21st Century Shamanism in Korea

'' I ... associated shamans with people who ingest substances to send their souls into other worlds to retrieve knowledge.

Korean shamanism works the opposite way. The spirit of the shaman—known in Korea as manshin—does not travel somewhere else. Instead gods, spirits or ancestors descend into the shaman, so that the shaman becomes a god herself. It’s a very powerful thing to witness: the possessed shaman talks and moves completely differently, she presents completely different personalities — sometimes speaking in regional dialects that the shaman herself does not know how to speak — and assumes a position of authority. People acknowledge the god’s presence with particular hand gestures and a bow — this means you recognize that the shaman’s not a shaman anymore, she’s a god.'' ~ Jorge Manes Rubio


Continued...some extracts....

How is one called to become a shaman in Korean culture? Is it a vocation open to anyone?

Most shamans from the north of the Han River perform in Hwanghae-do style — named after a former joint North and South Korean province — and are called into the profession by spirit sickness. First they get very ill, and once they finally realize that this is a call to become a shaman, they accept their gods and do an initiation ritual. In many cultures around the world, this is a classic call to shamanic practice. This is the type of shamanic practice where shamans get possessed by otherworldly beings.

In the southern part of Korea, mostly south of the Han River, the calling is mostly hereditary. You might learn the profession from your parents, or from your grandmother, or from an uncle. These shamans do rituals, but they do not get possessed by gods or spirits. So there can be a vast difference in shamanic style.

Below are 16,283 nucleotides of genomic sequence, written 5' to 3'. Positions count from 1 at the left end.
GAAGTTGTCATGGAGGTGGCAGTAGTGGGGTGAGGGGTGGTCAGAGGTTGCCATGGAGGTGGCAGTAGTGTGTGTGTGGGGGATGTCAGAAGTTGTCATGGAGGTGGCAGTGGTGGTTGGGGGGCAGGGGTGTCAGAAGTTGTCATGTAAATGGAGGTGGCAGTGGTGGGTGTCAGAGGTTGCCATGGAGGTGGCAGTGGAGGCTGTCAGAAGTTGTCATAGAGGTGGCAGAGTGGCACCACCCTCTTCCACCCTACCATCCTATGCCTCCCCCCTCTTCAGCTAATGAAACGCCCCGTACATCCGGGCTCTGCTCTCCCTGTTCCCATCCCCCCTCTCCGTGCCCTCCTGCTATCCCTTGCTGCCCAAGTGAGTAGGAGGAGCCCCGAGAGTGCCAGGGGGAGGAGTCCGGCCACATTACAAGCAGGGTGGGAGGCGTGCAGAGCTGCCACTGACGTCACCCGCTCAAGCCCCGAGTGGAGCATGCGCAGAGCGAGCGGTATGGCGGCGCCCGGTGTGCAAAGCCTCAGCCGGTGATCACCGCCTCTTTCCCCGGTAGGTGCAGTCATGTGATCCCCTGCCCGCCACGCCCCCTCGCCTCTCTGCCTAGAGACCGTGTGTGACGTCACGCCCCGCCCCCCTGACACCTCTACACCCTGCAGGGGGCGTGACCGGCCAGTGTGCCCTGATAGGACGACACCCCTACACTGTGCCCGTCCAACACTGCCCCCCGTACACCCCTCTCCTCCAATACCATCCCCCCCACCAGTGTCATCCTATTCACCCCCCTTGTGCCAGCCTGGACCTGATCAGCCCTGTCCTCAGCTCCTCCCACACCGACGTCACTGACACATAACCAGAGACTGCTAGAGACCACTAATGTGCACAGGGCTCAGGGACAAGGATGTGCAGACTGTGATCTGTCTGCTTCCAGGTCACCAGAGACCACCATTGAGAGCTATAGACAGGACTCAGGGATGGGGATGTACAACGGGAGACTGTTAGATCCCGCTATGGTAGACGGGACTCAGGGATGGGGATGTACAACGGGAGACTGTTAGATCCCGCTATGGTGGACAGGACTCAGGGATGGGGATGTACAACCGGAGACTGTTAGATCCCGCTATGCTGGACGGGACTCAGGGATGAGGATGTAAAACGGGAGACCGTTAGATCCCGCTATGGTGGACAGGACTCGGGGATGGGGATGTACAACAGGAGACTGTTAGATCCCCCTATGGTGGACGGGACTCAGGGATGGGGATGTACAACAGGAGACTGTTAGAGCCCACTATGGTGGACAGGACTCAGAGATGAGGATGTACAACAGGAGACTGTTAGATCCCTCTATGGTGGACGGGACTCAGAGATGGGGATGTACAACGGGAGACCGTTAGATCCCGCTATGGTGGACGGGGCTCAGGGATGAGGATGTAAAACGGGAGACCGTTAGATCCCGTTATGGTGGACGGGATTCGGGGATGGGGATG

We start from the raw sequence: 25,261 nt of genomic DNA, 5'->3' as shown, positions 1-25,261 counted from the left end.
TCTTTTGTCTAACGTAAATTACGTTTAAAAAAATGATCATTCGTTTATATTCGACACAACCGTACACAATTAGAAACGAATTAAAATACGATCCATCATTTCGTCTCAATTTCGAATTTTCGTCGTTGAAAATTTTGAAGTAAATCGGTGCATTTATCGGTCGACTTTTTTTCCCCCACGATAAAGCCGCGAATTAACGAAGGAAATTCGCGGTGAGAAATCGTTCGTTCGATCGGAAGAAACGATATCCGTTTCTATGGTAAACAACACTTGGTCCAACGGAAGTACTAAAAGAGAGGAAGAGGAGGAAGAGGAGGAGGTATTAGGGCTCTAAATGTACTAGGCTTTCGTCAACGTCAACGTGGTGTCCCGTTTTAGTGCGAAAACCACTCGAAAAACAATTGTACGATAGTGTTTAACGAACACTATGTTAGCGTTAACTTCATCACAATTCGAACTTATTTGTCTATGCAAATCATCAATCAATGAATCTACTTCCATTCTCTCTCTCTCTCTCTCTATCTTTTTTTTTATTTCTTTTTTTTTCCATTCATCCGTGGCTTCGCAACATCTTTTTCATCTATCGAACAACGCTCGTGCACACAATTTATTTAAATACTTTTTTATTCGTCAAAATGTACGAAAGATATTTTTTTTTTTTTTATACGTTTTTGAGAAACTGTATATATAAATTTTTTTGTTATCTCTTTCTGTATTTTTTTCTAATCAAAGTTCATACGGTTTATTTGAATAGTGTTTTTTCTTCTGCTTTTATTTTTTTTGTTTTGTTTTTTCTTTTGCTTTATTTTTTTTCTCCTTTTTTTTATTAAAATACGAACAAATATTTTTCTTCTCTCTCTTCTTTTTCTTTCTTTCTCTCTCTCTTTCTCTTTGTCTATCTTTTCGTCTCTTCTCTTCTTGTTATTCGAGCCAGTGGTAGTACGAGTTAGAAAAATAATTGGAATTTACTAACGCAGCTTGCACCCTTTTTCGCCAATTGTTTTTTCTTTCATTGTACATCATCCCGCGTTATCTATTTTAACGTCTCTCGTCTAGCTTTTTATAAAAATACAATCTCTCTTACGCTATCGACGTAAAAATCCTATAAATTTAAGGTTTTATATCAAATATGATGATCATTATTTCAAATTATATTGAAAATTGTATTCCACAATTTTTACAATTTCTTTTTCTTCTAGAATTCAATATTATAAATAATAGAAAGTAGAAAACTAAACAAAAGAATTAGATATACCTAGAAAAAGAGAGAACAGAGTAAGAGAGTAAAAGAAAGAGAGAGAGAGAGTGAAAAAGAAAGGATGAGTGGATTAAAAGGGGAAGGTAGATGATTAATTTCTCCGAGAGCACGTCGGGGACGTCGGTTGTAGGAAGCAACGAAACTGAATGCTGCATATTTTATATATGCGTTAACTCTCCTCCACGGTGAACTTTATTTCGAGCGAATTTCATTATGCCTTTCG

I think most people worldwide, especially younger generations, have very little interest in religion because of its associations with power, repression and so on. But shamanism doesn’t care about that. A good shaman welcomes people who want to learn or know more about them, but has no interest in forcing their practices onto others, or using their abilities to influence others.

One thing that makes Korean shamanism unique is that most of Korea’s shamans are women — around 90%, 95% percent. In contrast, most rituals in Korea to honor ancestors are exclusively performed by men under rigid Confucian frameworks. Like many cultures, Korean culture is quite patriarchal, and shamanism represents one place where women hold a position of power.

This may be related to women and social class, but traditionally in Korea, shamans were always at the bottom of the social pyramid. Now, in modern times, many are successful and maintain a higher profile. Shamans are people who hold degrees, who have an internet presence on Facebook and YouTube. They write blogs.


There are values in Korean shamanism we can absorb and apply: such as respect for ancestors, care for our indigenous beliefs, love and appreciation for nature and compassion. Shamanism is not linked with the elite, social classes or power. Likewise, I believe that true art comes from the bottom: not from those with wealth and power, but from those who seek deeply in their own souls and can represent the ideas and values they find within.


Sources ~



I cannot copy and paste from here but this is a collection of very interesting pictures and words by Jorge Manes Rubio -



Example of a Shaman's blog ~ https://blog.naver.com/inno_wiz


Image result for Jorge Mañes Rubio korea

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